Jiichiro Date, Montreal 1976 Gold Medalist, Dies at 66

By Ken Marantz

Jiichiro Date, the gold medalist in freestyle 74kg at the Montreal 1976 Olympic Games, has died, the Japan Wrestling Federation announced on its website Thursday. He was 66.

According to an announcement by Kokushikan University, Date's alma mater, he died in a fall on Tuesday night at his home in Chofu, Metropolitan Tokyo, the website and Japanese media reported. No further details were provided.

Date, native of Saeki, Oita Prefecture, in southern Japan, had success in both freestyle and Greco-Roman, the JWF website said. 

In 1970 at Kokushikan, he became the first freshman in history to win a national collegiate title he won the Greco-Roman 74kg crown. That year, he finished second in the national senior championships, and in 1971, won another silver medal--this time in freestyle.

He captured his first national senior title in 1972 in Greco-Roman 74kg, which earned him a place on his first Olympic team. At the Munich 1972 Olympics, he lost in the third round.

After that, he exclusively switched to freestyle. Relying on an effective high crotch attack, he won a bronze medal at the 1975 world championships in Minsk. After finishing second at the Japan championships in 1974 and 1975, he won the first of three national freestyle titles in 1976. 

At the Montreal Olympics, he won the 74kg gold, beating American Stan Dziedzic in the semifinals and Iran's Mansoor Barzegar, the 1975 world silver medalist, in the final.  He won six of his seven matches by fall. Sadly, he never got the opportunity to defend his Olympic title, as Japan joined the boycott of Moscow 1980. 

In a country where global success is mostly limited to lightweights, Date stood out as a source of inspiration for wrestlers in the heavier classes.

The JWF website said that after retiring, Date returned to Kokushikan to become the school's coach. He also served in various coaching positions with the Japan national team in the late 1980s and 90s, and was a member of the staff at the Barcelona 1992 Olympics.

From 2015, he was serving as general manager of Kokushikan's sumo wrestling club. Date's ties to sumo go back years, and according to Japanese media, he helped bring former grand champion Musashimaru from Hawaii to Japan to join the sumo world, after Date spent time coaching at Musashimaru's high school. 

Last November, he was said to be in high spirits as he gave the welcoming speech as an Olympic gold medalist at the 100th anniversary party for Kokushikan University.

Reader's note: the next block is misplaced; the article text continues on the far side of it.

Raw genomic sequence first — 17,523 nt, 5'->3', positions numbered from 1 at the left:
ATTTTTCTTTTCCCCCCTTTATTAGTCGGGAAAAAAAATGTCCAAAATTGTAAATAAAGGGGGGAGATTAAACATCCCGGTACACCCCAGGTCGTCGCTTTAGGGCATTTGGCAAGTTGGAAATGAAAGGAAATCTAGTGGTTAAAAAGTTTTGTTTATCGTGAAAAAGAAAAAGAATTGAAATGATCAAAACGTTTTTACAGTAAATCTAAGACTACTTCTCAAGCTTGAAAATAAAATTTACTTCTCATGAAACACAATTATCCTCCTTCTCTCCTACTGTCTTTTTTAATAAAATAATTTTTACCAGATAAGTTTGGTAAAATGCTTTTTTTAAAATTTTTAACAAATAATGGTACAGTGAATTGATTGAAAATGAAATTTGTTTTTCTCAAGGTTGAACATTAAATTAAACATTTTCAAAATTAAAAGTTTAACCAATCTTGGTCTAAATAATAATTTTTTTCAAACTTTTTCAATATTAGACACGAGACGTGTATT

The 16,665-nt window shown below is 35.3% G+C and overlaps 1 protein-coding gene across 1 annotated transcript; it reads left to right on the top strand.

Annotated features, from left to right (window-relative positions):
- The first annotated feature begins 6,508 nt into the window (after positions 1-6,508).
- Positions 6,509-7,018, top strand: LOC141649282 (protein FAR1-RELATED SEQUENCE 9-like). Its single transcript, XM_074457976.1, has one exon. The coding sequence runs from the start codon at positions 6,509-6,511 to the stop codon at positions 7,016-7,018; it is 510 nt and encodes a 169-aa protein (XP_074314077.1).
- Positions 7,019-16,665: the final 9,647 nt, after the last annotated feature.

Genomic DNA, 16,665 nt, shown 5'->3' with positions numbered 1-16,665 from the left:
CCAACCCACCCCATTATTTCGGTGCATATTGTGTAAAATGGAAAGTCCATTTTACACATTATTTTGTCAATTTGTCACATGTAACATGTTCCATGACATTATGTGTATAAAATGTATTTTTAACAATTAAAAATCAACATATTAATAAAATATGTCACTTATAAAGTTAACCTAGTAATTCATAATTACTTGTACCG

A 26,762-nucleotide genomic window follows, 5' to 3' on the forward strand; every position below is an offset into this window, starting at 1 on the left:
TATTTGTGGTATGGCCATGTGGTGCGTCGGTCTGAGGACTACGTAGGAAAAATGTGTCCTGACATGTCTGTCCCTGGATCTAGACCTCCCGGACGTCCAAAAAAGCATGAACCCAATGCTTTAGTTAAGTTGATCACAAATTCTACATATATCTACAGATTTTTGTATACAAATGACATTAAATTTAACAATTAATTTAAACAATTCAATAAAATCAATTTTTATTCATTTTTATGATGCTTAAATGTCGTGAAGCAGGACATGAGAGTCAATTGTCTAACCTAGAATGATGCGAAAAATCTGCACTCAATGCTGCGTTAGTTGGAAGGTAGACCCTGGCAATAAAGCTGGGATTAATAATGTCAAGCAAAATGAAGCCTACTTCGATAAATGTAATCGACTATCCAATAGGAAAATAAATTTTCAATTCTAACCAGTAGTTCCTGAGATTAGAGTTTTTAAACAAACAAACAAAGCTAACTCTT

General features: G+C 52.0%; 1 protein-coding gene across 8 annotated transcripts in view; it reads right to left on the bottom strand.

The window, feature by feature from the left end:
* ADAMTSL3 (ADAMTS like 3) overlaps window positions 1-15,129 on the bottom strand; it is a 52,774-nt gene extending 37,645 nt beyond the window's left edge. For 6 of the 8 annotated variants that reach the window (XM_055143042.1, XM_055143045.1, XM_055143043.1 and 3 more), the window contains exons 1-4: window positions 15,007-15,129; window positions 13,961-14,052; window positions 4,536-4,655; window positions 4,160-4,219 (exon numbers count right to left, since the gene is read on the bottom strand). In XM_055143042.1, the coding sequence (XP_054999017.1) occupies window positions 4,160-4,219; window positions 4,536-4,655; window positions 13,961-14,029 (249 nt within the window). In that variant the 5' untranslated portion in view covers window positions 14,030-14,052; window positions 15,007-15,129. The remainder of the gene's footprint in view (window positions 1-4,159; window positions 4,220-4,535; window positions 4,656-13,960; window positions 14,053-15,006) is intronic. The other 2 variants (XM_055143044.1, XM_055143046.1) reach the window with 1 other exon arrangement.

Olympic champion Varga dies aged 84

By United World Wrestling Press

CORSIER-SUR-VEVEY, Switzerland (January 16) — Olympic and world champion Janos VARGA died last month in Budapest, Hungary at the age of 84.

The Hungarian wrestling legend was a two-time world champion, two-time European champion and a retired army colonel

Varga was born on October 21, 1939 in Abony, where he learned the basics of the sport and then completed his unparalleled career in the Budapest Honvéd Armed Forces.

On the mat, he was characterized by enormous self-discipline, endurance and extraordinary physique, and won a total of ten world competition medals, including five gold.

He is one of the six Hungarian wrestlers who can call himself an Olympic, World Championships and European Championship winner.

Considered among the best in both Greco-Roman and freestyle, he won his first world championship title with a broken rib in 1963, after winning silver and bronze in freestyle in 1961 and 1962 respectively.

He won silver at the 1967 World Championships at 57kg and climbed to the top of the podium at the 1968 Olympic Games in Mexico City alongside his best friend Istvan Kozma.

His second World Championships gold medal came in 1970 as he won the 57kg weight class in Edmonton, Canada. He finished his career with bronze at the 1971 World Championships in Sofia, Bulgaria.

After his sport career, Varga did not turn his back to the mat, working as the head coach of the Budapest Honvéd and the junior national team. In addition, he also acted as an international referee.

Varga’s death was mourned by Ministry of National Defense, the Hungarian National Guard, the Hungarian Olympic Committee, the Hungarian Wrestling Federation and his hometown, Abony, and his funeral was held with military honors.